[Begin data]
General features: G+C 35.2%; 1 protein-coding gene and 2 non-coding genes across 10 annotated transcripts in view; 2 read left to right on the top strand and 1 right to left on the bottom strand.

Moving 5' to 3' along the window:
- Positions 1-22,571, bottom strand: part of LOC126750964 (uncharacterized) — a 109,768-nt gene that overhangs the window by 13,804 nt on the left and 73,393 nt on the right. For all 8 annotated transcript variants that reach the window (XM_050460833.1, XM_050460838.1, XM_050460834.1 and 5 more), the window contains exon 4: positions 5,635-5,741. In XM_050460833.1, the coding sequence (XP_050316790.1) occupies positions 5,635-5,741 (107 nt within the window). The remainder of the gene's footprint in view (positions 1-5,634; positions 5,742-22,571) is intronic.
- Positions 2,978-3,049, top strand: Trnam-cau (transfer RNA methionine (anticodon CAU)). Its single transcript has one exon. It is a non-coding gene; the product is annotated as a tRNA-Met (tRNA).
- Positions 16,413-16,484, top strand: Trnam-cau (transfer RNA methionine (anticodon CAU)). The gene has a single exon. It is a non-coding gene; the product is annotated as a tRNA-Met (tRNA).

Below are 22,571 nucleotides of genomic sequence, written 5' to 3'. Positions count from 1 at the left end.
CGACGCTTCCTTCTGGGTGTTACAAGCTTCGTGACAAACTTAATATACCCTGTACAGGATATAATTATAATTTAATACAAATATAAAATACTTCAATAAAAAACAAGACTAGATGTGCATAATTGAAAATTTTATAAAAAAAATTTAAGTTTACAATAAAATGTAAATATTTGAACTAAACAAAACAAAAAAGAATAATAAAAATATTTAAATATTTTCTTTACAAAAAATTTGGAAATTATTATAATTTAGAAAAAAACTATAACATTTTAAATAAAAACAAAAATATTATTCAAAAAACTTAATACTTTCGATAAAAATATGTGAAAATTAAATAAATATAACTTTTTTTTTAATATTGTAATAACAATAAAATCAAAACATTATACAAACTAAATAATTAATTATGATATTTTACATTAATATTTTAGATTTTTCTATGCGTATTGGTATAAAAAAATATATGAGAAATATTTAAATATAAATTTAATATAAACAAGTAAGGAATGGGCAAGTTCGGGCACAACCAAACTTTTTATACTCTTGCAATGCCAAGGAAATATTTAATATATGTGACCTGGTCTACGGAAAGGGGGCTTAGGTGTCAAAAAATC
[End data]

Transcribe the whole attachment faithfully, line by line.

General features: G+C 35.2%; 1 protein-coding gene and 2 non-coding genes across 10 annotated transcripts in view; 2 read left to right on the top strand and 1 right to left on the bottom strand.

Moving 5' to 3' along the window:
- Positions 1-22,571, bottom strand: part of LOC126750964 (uncharacterized) — a 109,768-nt gene that overhangs the window by 13,804 nt on the left and 73,393 nt on the right. For all 8 annotated transcript variants that reach the window (XM_050460833.1, XM_050460838.1, XM_050460834.1 and 5 more), the window contains exon 4: positions 5,635-5,741. In XM_050460833.1, the coding sequence (XP_050316790.1) occupies positions 5,635-5,741 (107 nt within the window). The remainder of the gene's footprint in view (positions 1-5,634; positions 5,742-22,571) is intronic.
- Positions 2,978-3,049, top strand: Trnam-cau (transfer RNA methionine (anticodon CAU)). Its single transcript has one exon. It is a non-coding gene; the product is annotated as a tRNA-Met (tRNA).
- Positions 16,413-16,484, top strand: Trnam-cau (transfer RNA methionine (anticodon CAU)). The gene has a single exon. It is a non-coding gene; the product is annotated as a tRNA-Met (tRNA).

Below are 22,571 nucleotides of genomic sequence, written 5' to 3'. Positions count from 1 at the left end.
CGACGCTTCCTTCTGGGTGTTACAAGCTTCGTGACAAACTTAATATACCCTGTACAGGATATAATTATAATTTAATACAAATATAAAATACTTCAATAAAAAACAAGACTAGATGTGCATAATTGAAAATTTTATAAAAAAAATTTAAGTTTACAATAAAATGTAAATATTTGAACTAAACAAAACAAAAAAGAATAATAAAAATATTTAAATATTTTCTTTACAAAAAATTTGGAAATTATTATAATTTAGAAAAAAACTATAACATTTTAAATAAAAACAAAAATATTATTCAAAAAACTTAATACTTTCGATAAAAATATGTGAAAATTAAATAAATATAACTTTTTTTTTAATATTGTAATAACAATAAAATCAAAACATTATACAAACTAAATAATTAATTATGATATTTTACATTAATATTTTAGATTTTTCTATGCGTATTGGTATAAAAAAATATATGAGAAATATTTAAATATAAATTTAATATAAACAAGTAAGGAATGGGCAAGTTCGGGCACAACCAAACTTTTTATACTCTTGCAATGCCAAGGAAATATTTAATATATGTGACCTGGTCTACGGAAAGGGGGCTTAGGTGTCAAAAAATC